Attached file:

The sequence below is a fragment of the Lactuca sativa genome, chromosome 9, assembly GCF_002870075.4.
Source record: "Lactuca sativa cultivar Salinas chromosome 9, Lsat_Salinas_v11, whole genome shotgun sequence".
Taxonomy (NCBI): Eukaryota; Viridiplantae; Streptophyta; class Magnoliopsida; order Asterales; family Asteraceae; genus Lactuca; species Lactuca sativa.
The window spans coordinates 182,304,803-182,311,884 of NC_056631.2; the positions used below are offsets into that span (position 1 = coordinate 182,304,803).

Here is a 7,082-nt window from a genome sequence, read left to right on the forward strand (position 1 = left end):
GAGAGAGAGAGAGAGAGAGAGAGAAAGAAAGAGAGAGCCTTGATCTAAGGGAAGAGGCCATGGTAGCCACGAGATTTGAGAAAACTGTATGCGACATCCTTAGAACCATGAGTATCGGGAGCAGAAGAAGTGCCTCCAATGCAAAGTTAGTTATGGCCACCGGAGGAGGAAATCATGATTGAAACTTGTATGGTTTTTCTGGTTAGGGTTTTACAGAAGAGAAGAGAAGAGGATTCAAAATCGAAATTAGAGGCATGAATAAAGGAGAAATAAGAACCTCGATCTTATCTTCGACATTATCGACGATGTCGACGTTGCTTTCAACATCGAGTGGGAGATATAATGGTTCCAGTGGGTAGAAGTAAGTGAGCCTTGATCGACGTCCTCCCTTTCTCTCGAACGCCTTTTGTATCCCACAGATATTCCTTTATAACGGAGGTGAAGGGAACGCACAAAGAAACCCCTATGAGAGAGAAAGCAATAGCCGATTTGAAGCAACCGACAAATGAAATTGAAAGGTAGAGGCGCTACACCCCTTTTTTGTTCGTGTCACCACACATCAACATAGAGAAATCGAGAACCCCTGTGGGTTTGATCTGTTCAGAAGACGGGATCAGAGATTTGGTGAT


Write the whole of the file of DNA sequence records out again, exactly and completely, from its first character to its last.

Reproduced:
The sequence below is a fragment of the Lactuca sativa genome, chromosome 9, assembly GCF_002870075.4.
Source record: "Lactuca sativa cultivar Salinas chromosome 9, Lsat_Salinas_v11, whole genome shotgun sequence".
Taxonomy (NCBI): Eukaryota; Viridiplantae; Streptophyta; class Magnoliopsida; order Asterales; family Asteraceae; genus Lactuca; species Lactuca sativa.
The window spans coordinates 182,304,803-182,311,884 of NC_056631.2; the positions used below are offsets into that span (position 1 = coordinate 182,304,803).

Here is a 7,082-nt window from a genome sequence, read left to right on the forward strand (position 1 = left end):
GAGAGAGAGAGAGAGAGAGAGAGAAAGAAAGAGAGAGCCTTGATCTAAGGGAAGAGGCCATGGTAGCCACGAGATTTGAGAAAACTGTATGCGACATCCTTAGAACCATGAGTATCGGGAGCAGAAGAAGTGCCTCCAATGCAAAGTTAGTTATGGCCACCGGAGGAGGAAATCATGATTGAAACTTGTATGGTTTTTCTGGTTAGGGTTTTACAGAAGAGAAGAGAAGAGGATTCAAAATCGAAATTAGAGGCATGAATAAAGGAGAAATAAGAACCTCGATCTTATCTTCGACATTATCGACGATGTCGACGTTGCTTTCAACATCGAGTGGGAGATATAATGGTTCCAGTGGGTAGAAGTAAGTGAGCCTTGATCGACGTCCTCCCTTTCTCTCGAACGCCTTTTGTATCCCACAGATATTCCTTTATAACGGAGGTGAAGGGAACGCACAAAGAAACCCCTATGAGAGAGAAAGCAATAGCCGATTTGAAGCAACCGACAAATGAAATTGAAAGGTAGAGGCGCTACACCCCTTTTTTGTTCGTGTCACCACACATCAACATAGAGAAATCGAGAACCCCTGTGGGTTTGATCTGTTCAGAAGACGGGATCAGAGATTTGGTGAT